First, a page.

October 2018

Precursors to the first Lotus FF models, the F Junior 22 and F3 type 31 are described before the FF models themselves, types 31, 51, 61, 59 and 69F, are covered in detail with Lotus production figures also listed. As well as the car constructors, several companies supplied the market with major components, notably chassis specialists Arch Motors and bodywork suppliers Specialised Mouldings and a chapter is devoted to these important contributors. The Ford cross-flow and its predecessor engines and the Renault and Hewland gearboxes which played essential parts are naturally covered in detail with many exploded diagrams as well as photographs. Throughout the book, there is also plenty to hold the interest of those not perhaps concerned with this level of detail. A nostalgic sense of period is conveyed by contemporary articles covering model descriptions, track tests and news items but most of all by the contemporary advertisements which are reproduced, many offering cars for sale at prices to bring tears to the eyes. The foreword is written by Ray Allen, winner of the first ever formula Ford race, and he recounts his career, culminating in F1, later in the book. As with the other books in this series, the production quality is remarkably high, the photos and illustrations being well produced on heavy weight (135gsm) glossy paper. Both for this and for the information it contains, the book is excellent value and will surely appeal to anyone interested in Formula Ford, Lotus or the period when it all started. Page 88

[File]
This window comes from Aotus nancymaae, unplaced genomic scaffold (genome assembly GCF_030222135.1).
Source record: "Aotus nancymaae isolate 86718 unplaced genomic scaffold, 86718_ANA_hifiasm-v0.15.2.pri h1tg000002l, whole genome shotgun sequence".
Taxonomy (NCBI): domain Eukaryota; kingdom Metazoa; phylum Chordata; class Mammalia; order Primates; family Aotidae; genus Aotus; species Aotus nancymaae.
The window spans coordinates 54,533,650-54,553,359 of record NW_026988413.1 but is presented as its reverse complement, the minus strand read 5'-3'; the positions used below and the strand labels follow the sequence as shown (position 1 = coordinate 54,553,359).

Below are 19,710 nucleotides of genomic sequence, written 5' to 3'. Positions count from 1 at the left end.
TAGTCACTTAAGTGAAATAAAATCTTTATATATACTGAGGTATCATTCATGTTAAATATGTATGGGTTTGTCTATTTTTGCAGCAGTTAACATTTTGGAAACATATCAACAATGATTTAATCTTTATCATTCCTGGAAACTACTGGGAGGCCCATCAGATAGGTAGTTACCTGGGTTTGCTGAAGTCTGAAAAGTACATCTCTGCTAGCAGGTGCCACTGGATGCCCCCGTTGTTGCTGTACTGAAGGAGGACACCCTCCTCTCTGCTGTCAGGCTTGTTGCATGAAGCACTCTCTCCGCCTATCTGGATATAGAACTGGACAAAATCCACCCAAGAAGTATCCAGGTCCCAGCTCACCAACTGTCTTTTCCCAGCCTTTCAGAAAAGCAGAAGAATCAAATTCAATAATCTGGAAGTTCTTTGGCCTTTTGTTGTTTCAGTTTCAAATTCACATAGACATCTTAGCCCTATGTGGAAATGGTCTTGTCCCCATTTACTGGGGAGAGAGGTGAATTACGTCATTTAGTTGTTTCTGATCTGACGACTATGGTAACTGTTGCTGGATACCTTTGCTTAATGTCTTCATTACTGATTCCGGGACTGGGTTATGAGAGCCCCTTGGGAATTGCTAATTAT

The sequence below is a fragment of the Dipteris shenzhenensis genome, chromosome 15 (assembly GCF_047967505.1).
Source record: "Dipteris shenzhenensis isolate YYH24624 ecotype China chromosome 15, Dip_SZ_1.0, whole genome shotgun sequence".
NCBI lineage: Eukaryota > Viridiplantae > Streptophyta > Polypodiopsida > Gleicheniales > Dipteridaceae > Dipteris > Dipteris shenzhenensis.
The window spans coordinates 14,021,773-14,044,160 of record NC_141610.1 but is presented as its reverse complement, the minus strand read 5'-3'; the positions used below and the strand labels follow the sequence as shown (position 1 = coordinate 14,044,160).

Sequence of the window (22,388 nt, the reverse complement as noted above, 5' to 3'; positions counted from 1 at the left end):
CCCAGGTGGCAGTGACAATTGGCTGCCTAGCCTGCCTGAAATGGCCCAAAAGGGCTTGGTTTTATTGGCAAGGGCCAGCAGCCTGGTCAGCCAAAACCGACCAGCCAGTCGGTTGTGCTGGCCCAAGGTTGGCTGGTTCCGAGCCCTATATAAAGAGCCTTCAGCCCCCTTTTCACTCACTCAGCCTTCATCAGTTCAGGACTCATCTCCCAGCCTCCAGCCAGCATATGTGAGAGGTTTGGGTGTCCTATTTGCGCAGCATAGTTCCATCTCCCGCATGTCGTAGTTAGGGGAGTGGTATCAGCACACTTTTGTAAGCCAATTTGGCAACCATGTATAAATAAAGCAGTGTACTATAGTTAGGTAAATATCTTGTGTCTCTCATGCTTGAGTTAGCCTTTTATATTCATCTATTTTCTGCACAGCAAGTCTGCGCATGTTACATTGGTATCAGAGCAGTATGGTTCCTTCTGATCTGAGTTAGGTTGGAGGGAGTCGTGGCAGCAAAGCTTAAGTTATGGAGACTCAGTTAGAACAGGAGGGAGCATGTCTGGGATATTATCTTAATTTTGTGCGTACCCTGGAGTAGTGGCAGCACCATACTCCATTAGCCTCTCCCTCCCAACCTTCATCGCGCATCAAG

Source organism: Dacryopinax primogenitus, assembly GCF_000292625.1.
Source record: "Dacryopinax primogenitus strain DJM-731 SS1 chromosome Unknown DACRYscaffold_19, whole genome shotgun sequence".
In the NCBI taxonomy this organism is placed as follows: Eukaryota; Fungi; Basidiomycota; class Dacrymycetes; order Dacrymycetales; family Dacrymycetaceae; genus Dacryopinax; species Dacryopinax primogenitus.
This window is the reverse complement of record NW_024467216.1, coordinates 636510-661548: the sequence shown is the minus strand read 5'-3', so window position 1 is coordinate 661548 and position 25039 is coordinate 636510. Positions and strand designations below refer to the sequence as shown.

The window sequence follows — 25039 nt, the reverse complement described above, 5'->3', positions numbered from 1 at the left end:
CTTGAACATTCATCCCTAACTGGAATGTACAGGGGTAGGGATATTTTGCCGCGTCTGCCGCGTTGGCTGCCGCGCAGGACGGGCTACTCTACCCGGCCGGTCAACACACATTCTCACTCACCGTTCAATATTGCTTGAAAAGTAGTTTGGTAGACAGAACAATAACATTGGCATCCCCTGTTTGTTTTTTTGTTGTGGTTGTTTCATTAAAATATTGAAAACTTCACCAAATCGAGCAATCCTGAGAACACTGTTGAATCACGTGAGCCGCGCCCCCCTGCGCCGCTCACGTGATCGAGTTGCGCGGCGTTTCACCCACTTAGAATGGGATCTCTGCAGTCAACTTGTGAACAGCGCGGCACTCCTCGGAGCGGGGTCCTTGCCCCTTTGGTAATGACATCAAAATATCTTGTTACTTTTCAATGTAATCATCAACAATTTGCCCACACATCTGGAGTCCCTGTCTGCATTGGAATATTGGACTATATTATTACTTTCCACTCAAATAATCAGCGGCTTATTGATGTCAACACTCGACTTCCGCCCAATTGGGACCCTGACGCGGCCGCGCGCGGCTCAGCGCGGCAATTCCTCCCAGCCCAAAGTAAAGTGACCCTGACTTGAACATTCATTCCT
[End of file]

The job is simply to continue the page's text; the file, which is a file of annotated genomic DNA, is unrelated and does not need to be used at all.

Kop Hill Climb Festival,

Š Pete Austin